This splendidly illuminated muṣḥaf (copy of the Qur’ān) includes a marginal commentary in Persian. In manner of calligraphy, decoration, layout, etc. it is characteristic of the Qurʼānic manuscripts produced in Kashmir from the 17th into the 19th centuries.
The Qurʼānic text is executed in a careful, bold naskh on bands of gold defined by black fillets and separated at some distance from one another. Though left blank here, in other manuscripts these bands carry an interlinear translation. Small red dots or discs serve as verse dividers and sūrah headings are in blue riqāʻ on a field of gold outlined in a black band with white accents. The text of the commentary is set off by gold cloud-bands with floral accents in gold on blue fields in the triangular spaces at the corners and center of the marginal area. The opening of the 30th juzʼ is marked by marginal decoration in gold and blue and heading in red ink. A large "ع" in the margin to indicate bowing (rukūʻ) also appears in red.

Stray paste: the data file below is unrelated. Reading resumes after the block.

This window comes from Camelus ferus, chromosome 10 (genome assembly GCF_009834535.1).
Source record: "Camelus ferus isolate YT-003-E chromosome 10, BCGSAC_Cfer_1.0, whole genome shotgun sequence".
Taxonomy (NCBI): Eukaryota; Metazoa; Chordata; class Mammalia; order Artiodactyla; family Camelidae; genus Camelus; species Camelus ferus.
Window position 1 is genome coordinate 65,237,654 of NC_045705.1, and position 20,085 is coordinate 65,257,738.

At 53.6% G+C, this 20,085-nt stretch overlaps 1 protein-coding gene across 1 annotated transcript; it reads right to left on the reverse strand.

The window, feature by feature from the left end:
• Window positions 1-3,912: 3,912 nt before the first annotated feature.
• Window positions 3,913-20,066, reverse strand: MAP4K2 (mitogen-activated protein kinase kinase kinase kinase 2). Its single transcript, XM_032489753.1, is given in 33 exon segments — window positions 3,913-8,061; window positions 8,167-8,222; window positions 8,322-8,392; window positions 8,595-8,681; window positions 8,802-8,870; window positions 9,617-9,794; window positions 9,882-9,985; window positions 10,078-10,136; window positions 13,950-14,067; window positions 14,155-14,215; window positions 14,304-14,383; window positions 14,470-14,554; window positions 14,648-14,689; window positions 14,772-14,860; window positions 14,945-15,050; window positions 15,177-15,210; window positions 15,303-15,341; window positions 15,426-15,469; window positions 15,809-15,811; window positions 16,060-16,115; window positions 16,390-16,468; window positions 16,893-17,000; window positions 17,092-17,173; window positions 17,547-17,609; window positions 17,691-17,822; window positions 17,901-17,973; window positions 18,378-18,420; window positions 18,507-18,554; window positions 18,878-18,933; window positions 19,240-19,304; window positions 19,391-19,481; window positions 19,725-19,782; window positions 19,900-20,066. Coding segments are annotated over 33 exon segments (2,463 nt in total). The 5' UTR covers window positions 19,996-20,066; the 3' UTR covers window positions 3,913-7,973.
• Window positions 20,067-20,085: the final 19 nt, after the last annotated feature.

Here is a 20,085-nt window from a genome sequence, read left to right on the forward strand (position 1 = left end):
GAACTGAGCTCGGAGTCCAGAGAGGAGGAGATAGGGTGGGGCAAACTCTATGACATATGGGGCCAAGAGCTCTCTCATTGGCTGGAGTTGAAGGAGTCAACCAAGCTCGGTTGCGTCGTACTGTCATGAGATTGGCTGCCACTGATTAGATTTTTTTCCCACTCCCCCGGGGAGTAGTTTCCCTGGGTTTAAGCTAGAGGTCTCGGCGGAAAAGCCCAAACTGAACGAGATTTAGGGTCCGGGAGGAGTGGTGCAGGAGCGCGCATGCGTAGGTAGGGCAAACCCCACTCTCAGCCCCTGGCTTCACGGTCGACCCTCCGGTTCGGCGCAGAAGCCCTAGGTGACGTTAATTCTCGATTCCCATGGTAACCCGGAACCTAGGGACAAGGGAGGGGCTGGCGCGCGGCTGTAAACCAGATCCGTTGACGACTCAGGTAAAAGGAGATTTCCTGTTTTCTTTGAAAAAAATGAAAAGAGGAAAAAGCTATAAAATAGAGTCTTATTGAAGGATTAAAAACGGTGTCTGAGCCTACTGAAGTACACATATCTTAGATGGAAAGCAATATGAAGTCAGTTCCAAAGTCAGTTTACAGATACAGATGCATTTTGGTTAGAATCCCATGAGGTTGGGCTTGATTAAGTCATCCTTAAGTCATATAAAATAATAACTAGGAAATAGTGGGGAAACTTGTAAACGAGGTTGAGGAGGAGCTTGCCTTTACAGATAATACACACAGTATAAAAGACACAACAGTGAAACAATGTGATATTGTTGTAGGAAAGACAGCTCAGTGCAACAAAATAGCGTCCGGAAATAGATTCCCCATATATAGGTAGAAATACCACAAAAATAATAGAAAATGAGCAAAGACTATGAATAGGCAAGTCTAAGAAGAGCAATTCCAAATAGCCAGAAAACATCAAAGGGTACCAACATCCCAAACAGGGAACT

References: Bayani, Manijeh, Anna Contadini and Tim Stanley. The decorated word: Qur'ans of the 17th to 19th centuries (The Nasser D. Khalili Collection of Islamic Art, vol.4 pt. 1). London: Nour Foundation in association with Azimuth Editions and Oxford University Press, c1999, pp.229-257 ; Blair, Sheila. Islamic calligraphy. Edinburgh: Edinburgh University Press, 2006, pp.550-552